Astronomy, 1909.

The Hawaiian Astronomy.

It is a great pity that David Malo, the Hawaiian Historian and Antiquarian, did not preserve in his “Moolelo Hawaii” or Hawaiian Antiquities, some account on Ancient Hawaiian Astronomy. S. M. Kamakau, a contemporary of David Malo, and also a writer on the Ancient History of Hawaii nei, is little better off, about this matter than his colleague. He wrote an article on “Instructions in Ancient Hawaiian Astronomy” and was published in the Nupepa Kuokoa of Aug. 5th, 1865. It was translated into English by Prof. W. D. Alexander for Maile Wreath (Lei Maile), and was republished by Mr. Thos. G. Thrum, in his “Hawaiian Annual” for 1890.

In the year 1885, we found in the monthly newspaper, “Ka Hoku o ke Kai,” that subject was treated again, only to last a very short time. And about twelve or thirteen years ago we again found certain very valuable statements pertaining to the Ancient History of Hawaii by Kanalu, said to be the priestly ancestor of the priesthood or order of Kanalu.

We saw in “The Journal of the Polynesian Society,” Vol. XVI, No. 2, an article on “Tahitian Astronomy” by Miss Teuira Henry. It treats the “Birth of the Heavenly Bodies.” It is very interesting.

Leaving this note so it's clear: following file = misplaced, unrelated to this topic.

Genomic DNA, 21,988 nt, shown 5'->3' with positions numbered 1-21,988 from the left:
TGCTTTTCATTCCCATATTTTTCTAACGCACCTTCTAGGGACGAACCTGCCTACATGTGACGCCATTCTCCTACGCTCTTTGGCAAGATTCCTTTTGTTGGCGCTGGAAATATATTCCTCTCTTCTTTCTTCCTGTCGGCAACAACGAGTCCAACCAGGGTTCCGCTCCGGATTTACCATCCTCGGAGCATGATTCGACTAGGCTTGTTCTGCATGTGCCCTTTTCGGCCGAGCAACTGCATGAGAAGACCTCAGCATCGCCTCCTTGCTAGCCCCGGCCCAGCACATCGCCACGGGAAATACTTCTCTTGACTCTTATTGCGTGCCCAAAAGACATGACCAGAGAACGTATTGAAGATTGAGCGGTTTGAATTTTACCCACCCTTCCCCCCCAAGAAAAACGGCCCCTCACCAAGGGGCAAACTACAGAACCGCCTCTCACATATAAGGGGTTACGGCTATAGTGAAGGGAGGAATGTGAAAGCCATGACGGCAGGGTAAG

In order to preserve these accounts relating to Hawaiian Astronomy, we give our English translation here, starting first from the account in Ka Hoku o ke Kai (1885).

In ancient times, the class of people studying the positions of the moon, the rising and setting of certain fixed stars and constellations, and also of the sun, are called the kilo-hoku or astrologers. Their observations of these heavenly bodies might well be called the study of astronomy. The use of astrology anciently, was to predict certain events of fortunes and misfortunes, victory or defeat of a battle, death of king or queen, or any high chief; it also foretells of pestilence, famine, fine or stormy weather and so forth.

The old Hawaiians knew some names of certain planets and several constellations. The names of planets are somewhat slightly different in corresponding English names, rendered by Andrews, Alexander and the late Dr. Bishop.

HAW. NAMES OF PLANETS ANDREWS. ALEXANDER. BISHOP.
1 Ukali Mercury Mercury Mercury
2 Hokuao
Hokuloa Venus Venus Venus
Mananalo
3 Holoholopinaau Mars Saturn Mars
4 Kaawela Venus (an evening star) Jupiter Jupiter
5 Naholoholo Saturn (See No. 3) Saturn

The Hawaiian name for Mars according to Prof. Alexander is Hokuula (red star). In the newspaper “Ka Hoku o ka Pakipika,” published about the year 1860, the name for the planet Saturn was Makalii, Kauopae for Jupiter and Polowehilani for Mars.

(To be Continued)